Maryland's new ICC has first build contract awarded
The project involves reconstruction and widening of about a mile (1.6km) of the existing I-370 stub and 10km (6mi) of new road and four interchanges. Builders are a joint venture of Granite (CA-based), Corman (MD) and Wagman (PA). Four other contracts are in process for the remainder of the 30km (18.8 mile) $2.4b project which crosses I-95 and ends at US1 in Laurel.
Granite and partners are due to finish their segment by late 2010. Other contracts are being let to allow completion of the whole road by 2012.
Contract C will be let next - 6.1km (3.8 miles) from west of US29 over I-95 and including three major interchanges and 3km (1.9 miles) of collector distributor lanes on I-95 south of the ICC and linking in to the ICC/I-95 interchange.
Contract B will follow filling the gap between A and C MD97 to US29, 11.2km (7mi) with two more interchanges.
Contract D will widen I-95 northward from its junction with the ICC for 5km (3 miles) adding 2 collector-distributor lanes each direction to the 2x4 lane expressway to make it 12 lanes total.
Contract E is the smallest left to last - 1.4km (0.9mi) of transition from 2x3 lane expressway to 2x2 lane surface arterial to connect to US1.
The ICC was championed two governors back by Parris Glendening and taken to EIS stage, but Glendening moved against the project having announced his conversion to environmentalism. He attempted to kill the road, moving to sell right of way, but was blocked by his predecessor William Douglas Schaffer, then state comptroller.
The road was strongly supported by Montgomery County executive Doug Duncan (Dem) who won a smashing election victory lambasting the "congestion coalition" that opposed the road and ousting them from a blocking majority on the county council.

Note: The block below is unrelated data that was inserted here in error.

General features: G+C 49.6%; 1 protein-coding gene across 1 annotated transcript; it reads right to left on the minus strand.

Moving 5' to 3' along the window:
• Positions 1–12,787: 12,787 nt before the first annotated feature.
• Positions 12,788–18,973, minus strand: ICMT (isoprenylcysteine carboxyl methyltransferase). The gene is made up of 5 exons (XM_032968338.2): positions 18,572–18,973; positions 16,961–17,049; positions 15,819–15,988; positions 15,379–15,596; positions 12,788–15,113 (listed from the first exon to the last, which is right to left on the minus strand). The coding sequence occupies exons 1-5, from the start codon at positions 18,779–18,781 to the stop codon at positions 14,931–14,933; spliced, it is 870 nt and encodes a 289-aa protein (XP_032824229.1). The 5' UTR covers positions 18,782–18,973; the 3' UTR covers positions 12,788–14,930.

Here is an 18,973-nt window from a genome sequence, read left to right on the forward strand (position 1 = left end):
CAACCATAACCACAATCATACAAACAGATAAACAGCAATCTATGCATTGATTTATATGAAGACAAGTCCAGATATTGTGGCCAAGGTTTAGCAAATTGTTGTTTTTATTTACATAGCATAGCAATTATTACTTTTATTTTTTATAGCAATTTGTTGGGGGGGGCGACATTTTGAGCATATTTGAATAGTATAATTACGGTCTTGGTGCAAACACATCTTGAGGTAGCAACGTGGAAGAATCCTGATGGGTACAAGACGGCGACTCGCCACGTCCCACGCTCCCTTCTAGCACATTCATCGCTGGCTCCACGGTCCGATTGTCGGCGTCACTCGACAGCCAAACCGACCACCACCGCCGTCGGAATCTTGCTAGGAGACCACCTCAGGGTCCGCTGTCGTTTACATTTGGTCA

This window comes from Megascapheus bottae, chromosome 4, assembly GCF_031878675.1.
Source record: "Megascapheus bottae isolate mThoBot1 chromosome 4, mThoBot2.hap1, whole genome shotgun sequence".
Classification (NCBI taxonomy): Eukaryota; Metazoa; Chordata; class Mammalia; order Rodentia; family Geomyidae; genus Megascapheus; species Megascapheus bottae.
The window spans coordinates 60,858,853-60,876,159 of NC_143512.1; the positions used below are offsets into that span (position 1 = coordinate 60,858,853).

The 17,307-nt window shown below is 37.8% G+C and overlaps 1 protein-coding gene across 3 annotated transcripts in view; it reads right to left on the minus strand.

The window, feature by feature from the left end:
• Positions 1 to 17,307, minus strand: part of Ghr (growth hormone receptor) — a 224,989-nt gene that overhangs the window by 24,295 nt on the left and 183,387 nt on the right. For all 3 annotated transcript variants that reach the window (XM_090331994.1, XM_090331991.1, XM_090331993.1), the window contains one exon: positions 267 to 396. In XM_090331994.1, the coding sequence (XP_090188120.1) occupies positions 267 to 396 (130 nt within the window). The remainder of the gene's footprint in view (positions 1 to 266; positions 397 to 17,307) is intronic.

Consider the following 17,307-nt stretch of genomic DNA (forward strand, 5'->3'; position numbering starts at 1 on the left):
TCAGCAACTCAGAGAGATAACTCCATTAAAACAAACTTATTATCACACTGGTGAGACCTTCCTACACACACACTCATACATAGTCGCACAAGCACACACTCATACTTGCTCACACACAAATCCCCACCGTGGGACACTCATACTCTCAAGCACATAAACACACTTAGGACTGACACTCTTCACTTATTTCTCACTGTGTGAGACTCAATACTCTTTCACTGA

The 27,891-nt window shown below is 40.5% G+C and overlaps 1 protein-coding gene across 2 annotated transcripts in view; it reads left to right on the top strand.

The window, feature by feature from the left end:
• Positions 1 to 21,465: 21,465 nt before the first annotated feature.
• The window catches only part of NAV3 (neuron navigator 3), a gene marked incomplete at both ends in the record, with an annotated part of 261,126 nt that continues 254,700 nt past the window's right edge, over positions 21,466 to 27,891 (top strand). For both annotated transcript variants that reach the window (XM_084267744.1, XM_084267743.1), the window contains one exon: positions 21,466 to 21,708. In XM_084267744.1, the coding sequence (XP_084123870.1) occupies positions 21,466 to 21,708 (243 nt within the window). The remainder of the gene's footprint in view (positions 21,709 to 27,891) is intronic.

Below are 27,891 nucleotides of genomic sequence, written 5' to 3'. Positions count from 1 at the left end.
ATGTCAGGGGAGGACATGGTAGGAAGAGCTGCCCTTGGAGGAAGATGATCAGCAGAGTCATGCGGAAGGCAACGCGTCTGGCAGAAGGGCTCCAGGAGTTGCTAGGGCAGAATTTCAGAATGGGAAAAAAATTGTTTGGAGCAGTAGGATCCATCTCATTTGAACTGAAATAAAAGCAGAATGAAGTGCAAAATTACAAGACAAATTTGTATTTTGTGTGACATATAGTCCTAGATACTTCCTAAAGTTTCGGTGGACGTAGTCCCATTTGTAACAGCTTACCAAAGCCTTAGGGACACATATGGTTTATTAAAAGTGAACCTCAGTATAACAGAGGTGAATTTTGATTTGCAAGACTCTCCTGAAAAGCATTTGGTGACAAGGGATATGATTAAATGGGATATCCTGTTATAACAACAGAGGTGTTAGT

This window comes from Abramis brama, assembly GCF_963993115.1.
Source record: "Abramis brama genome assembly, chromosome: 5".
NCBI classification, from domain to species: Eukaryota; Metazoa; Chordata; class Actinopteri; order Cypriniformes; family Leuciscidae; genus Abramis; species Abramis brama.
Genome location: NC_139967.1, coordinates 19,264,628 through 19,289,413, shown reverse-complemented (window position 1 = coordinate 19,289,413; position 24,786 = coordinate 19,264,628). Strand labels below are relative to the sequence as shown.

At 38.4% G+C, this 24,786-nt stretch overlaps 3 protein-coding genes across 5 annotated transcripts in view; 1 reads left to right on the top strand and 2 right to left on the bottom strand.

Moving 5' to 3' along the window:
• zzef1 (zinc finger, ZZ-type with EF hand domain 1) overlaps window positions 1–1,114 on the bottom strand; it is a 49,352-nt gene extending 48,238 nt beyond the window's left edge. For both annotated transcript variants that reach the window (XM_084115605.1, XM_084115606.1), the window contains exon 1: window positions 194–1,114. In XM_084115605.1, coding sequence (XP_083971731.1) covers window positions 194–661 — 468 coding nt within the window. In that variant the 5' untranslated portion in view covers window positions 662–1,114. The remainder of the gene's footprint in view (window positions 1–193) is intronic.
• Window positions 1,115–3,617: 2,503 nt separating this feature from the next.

The ICC was then championed by the governor Robert Ehrlich (Repub) who won election in 2002 largely by promising to get construction started in his first term. Under his administration there was a major push to detail the route to gain local support and to obtain federal permits. Ground was ceremonially broken.
Dem O'Malley pledged support
The Democrat who defeated Ehrlich in the last election, Michael O'Malley pledged support for the project also and is quoted today in an announcement as saying: "It's time to get to work...we are moving forward with the ICC."
The ICC has been developed by the Maryland State Highway Administration which is also managing construction. The Maryland Transportation Authority (MdTA) will issue toll revenue bonds for a portion of the cost and state tax monies and GARVEE bonds (mortgaging future taxes) will also be used.
In a first for a tollroad construction has started before a traffic and revenue study has been finalized. The project is only relying on tolls for topup funding.
All-electronic tolling - transponder and video tolling
Tolling will be all electronic by transponder and cameras, with no cash collection. ACS is doing the toll systems and will operate the toll system as part of its umbrella contract with MdTA.
The project has overwhelming popular support in Montgomery County where it is mainly located. There is no half decent east west road in the 900k pop county north of the Capital Beltway (I-495).
Environmentalist groups including the USEPA however fought it tenaciously. (Is there any road they would ever build?)